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Localizations are an extremely important part of modern homotopy theory. Both the category of spaces an spectra have a plethora of interesting localizations: at a fixed prime, rational, with respect to a given homology theory, etc.

I started wondering if it's possible to create "toy models" of some kind where the collection of possible localizations is somehow under control in a nice way. This would seem very difficult to accomplish using model categories, since a major theme of the model category literature is that there are almost always lots of localizations around. It's possible one could do something with $\infty$-categories, since the notion of localization makes sense there as well, but for now I'll just stick to ordinary categories for simplicity. In fact, localizations are just special reflective subcategories, so let's just think about those.

So suppose I have a category $\mathcal C$. Can I always find a new category which has $\mathcal C$ as a (proper, so that this is nontrivial) reflective subcategory? Yes, though I'm not very happy with my solution. Let $\mathcal C_0$ be the set of objects of $\mathcal C$ regarded as a discrete category. The inclusion $\mathcal C_0 \rightarrow \mathcal C$ is a diagram in $\mathcal Cat$, and it's easy to see that the Grothendieck construction on this diagram has $\mathcal C$ as a reflective subcategory, albeit in a rather trivial way. Are there other (possibly better) examples?

Now what if I have a collection of categories $\mathcal C_i$ for $i \in \mathcal I$. Is it possible to build a new category which contains each of the $\mathcal C_i$ as a reflective subcategory?

In general are there constructions which affect the collection of reflective subcategories in predictable ways? For example, it's easy to see that in the disjoint union $\mathcal C \coprod \mathcal D$ of two categories, the collection of reflective subcategories is just the product of those of $\mathcal C$ and those of $\mathcal D$. The cartesian product $\mathcal C \times \mathcal D$ seems a bit harder to understand.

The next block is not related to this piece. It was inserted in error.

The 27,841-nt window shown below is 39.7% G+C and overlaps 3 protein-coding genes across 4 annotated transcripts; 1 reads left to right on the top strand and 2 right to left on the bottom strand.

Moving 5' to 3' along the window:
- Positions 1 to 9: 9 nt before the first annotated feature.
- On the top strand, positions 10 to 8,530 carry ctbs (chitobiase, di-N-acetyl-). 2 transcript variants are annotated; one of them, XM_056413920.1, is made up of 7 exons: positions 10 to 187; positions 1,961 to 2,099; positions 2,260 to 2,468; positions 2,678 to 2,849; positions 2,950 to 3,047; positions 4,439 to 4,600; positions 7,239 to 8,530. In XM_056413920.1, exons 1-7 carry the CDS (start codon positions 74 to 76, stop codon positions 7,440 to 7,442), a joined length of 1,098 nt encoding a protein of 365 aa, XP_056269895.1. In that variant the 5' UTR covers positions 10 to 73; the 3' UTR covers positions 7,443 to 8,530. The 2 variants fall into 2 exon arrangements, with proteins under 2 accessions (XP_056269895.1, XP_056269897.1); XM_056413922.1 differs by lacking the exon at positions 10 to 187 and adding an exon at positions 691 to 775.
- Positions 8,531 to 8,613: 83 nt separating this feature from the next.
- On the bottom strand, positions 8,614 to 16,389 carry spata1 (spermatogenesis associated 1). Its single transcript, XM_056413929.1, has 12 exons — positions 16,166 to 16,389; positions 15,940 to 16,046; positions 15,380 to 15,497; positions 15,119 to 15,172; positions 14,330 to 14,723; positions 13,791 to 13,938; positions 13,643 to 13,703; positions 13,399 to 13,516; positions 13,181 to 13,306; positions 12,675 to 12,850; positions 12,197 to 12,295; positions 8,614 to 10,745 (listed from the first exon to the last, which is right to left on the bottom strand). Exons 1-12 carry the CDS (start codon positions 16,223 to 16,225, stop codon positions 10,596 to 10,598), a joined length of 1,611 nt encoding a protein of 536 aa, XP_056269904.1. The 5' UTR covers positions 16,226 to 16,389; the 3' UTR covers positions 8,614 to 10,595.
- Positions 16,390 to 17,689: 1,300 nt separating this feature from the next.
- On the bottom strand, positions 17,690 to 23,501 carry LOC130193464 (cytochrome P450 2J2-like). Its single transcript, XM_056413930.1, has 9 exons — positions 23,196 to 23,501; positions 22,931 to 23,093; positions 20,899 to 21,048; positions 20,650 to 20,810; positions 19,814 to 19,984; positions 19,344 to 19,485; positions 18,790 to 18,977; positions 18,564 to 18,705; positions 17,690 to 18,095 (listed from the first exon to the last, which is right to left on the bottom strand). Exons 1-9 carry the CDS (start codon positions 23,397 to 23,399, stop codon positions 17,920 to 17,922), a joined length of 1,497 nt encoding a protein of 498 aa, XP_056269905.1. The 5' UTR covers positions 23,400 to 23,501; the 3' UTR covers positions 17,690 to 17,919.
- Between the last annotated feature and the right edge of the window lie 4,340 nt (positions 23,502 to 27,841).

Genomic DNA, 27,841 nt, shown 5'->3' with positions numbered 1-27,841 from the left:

I'd be interested to hear about homotopy theoretic variants as well. It just seemed easier to me to think about categories first.

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I'm not sure that all localisations occur as reflective subcategories. If you have a reflective subcategory then it can be considered as a localisation, but not the other way around. Example: Take the category of topological groupoids. This can be localised at the fully faithful essentially 'surjective' (actually need local sections, not just surjective) functors. The result is a category which is (equiv to) the Poincare category of the 2-category of topological stacks. This is larger than the category you started with, so isn't a reflective subcategory. –  David Roberts Nov 14 '10 at 23:25
    
Sorry, yes, this is a good point. I guess I really had the idea of "Bousfield Localizations" in my head, where one finds the desired category inside a given model category. –  Eric Finster Nov 14 '10 at 23:28
    
I think this stems from Lurie's terminology. When he says localization, he means reflective localization. This is because he is building up to look at reflect (left-exact) localizations of $\infty$-presheaves to form $\infty$-topoi. But yes, there are many interesting localizations which are not reflective. (And there's coreflective ones, like compactly generated spaces sitting in $Top$). –  David Carchedi Nov 15 '10 at 1:33
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This may not be the sort of thing you're looking for (and it only answers your first question), but...

A category C is always both reflective and coreflective in the category $C^{\mathbf{2}}$ of arrows of C. You have the codomain and domain functors $c,d \colon C^{\mathbf{2}} \to C$ and the identity-morphism functor $i \colon C \to C^{\mathbf{2}}$, and adjunctions $c \dashv i \dashv d$, where the counit of the first and unit of the second are identities. For example, if $f \colon a \to b$ in $C$, then $\eta_f = (f,1_B) \colon f \to 1_B$, and so on.

This holds in any bicategory with enough comma objects, except with the word 'identities' replaced with 'isomorphisms'. It follows from quite general properties of the simplex 2-category, or from the fact that you can factor any adjunction (here the identity $1 \dashv 1$) into a reflection and a coreflection.

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